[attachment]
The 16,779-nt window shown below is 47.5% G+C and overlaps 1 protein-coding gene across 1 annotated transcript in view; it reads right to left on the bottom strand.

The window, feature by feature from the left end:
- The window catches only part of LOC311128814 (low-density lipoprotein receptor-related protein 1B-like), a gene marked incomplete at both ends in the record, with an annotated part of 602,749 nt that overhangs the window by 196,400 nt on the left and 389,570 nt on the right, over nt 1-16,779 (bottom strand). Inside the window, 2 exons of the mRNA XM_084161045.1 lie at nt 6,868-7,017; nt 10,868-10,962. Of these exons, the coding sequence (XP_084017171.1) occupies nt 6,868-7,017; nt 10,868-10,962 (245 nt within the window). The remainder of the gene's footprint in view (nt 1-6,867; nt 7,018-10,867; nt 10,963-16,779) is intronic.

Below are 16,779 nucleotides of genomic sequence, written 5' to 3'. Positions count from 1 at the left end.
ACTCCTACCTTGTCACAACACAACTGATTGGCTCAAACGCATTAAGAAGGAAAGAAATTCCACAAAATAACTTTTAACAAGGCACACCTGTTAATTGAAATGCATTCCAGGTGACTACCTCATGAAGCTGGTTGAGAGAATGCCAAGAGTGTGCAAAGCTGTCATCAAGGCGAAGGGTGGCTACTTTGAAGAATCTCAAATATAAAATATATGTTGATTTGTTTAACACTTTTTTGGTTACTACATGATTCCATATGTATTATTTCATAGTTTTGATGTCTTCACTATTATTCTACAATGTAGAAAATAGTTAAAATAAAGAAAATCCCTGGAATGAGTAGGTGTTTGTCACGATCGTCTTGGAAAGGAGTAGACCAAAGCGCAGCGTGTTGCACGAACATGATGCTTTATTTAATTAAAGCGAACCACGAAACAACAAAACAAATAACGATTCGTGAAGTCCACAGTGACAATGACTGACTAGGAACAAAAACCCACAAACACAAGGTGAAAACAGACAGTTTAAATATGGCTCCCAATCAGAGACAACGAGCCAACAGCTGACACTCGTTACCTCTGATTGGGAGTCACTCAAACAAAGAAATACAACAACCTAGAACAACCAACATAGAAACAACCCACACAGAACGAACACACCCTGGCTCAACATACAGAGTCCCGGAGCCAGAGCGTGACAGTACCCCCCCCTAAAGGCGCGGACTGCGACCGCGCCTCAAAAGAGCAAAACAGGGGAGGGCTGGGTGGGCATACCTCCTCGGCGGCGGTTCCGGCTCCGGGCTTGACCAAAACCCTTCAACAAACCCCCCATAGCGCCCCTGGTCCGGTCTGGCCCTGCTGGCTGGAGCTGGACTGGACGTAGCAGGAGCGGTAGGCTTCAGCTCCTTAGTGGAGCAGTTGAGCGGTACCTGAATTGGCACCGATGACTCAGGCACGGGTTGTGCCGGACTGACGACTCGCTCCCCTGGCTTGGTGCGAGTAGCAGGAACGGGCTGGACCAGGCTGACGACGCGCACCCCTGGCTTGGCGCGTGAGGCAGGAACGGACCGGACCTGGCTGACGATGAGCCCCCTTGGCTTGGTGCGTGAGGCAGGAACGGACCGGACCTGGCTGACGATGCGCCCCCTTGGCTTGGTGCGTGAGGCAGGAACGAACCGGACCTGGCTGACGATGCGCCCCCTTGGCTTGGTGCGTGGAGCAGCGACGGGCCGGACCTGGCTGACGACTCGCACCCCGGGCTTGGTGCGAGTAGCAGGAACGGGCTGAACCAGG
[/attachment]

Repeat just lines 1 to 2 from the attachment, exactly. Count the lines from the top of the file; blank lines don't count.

The 16,779-nt window shown below is 47.5% G+C and overlaps 1 protein-coding gene across 1 annotated transcript in view; it reads right to left on the bottom strand.

The window, feature by feature from the left end: